"Why is there corruption Vibhishan? We have given them everything they want.... why corruption then?" Ravan asked, "Even the poorest of the villager eats in the plate of Gold, then why do we have corruption? Why can't we end it once and for all?"

Surpanakha was sitting close by watching a few ants carry the block of sugar to their house, she quipped, "Of Course there is a way to end it forever, I have been telling you since ever. Burn one or two corrupt officers in the middle of the kingdom for the junta to see... fear will make them obey."

Vibhishan looked at his sister horrified at the thought and turned back to his brother,

"I can't burn my own subjects," Ravan said, "What message will that send to others? The king hates them?"

"You are the demon king," Surpanakha said, "What is there to like about you? You are not like those sissy Ayodhya people whose prince gave up his rightful throne just for the wishes of a half dead king," she said simply drowning the ant in the glass of water.

Ravan watched her drown the ant and felt agitated, was he as the king only suppose to impose fear in his subjects? Why would people live in his kingdom then?

Vibhishan kept his hand on his brothers shoulder, "As a king you need to have faith in your subjects and so should they. Corruption begins when you loose their faith. The prince of Ayodhya gave up his rightful throne to keep word of his father. It was not done because he loved his father well, it was done because if he refused there would be a clash in royal household. Why will the subjects listen to the king if his own son won't? A strong royal family..." he glance at Surpanakha, who had lost her attention in the talk and was busy in her ant drowning"... can restore faith in the just king. If we can take some advise from the prince of Ayodya it was, the prince will lead the subjects, not by ordering them but by bowing before them.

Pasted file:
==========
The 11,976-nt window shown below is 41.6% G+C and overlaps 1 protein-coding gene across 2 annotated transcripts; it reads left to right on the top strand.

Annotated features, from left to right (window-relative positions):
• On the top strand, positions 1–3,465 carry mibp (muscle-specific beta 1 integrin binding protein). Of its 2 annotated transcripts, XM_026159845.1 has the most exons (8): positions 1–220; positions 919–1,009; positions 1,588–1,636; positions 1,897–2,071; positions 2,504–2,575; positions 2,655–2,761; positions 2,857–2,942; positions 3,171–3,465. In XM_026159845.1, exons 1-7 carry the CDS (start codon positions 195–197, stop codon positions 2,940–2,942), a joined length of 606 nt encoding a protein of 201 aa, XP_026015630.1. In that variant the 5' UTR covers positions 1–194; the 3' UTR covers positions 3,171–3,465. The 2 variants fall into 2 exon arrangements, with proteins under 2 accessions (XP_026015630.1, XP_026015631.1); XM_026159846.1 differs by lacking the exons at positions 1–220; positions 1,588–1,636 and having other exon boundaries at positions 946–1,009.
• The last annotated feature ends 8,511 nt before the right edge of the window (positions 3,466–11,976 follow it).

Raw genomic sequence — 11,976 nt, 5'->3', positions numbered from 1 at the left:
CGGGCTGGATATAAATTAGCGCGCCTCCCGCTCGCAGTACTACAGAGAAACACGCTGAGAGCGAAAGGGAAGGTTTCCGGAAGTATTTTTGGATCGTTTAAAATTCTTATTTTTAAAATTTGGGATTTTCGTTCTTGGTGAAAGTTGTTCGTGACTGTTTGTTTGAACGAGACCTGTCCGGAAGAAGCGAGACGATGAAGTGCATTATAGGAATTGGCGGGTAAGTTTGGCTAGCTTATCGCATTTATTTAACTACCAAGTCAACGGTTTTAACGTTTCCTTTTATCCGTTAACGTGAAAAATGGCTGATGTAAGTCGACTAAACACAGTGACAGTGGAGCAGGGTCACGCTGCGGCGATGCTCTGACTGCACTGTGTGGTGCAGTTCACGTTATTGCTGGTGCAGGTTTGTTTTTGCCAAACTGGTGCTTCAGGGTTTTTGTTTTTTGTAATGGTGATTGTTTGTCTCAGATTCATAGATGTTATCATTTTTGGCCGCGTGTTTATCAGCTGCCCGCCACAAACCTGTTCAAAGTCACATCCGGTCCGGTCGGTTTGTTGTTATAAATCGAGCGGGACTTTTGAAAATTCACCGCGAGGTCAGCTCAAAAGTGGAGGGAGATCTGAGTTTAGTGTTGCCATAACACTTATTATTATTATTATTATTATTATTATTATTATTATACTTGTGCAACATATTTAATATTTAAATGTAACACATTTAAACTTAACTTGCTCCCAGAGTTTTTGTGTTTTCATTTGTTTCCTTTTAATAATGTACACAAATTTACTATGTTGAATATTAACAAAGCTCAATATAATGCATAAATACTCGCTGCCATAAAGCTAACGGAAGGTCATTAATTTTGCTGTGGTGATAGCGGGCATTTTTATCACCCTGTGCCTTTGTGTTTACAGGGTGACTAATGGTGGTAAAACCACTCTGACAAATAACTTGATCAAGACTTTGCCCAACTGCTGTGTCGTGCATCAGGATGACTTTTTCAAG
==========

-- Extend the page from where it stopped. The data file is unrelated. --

As a King, instead of making stringent laws, ask them to have faith in the system. Build the system so strong that no external agent can peak inside it. Only then can you curb the corruption from inside. ."

Vibhishan's words only were drowned by the screams of Surpanakha, "Stupid ants... they all biting me, get away. Shoo Shoo..."

"If the subjects fear you, sooner or later they will revolt against you," Vibhishan concluded.

P.s. The story is entirely fiction. Characters adopted from Indian Mythology Ramayana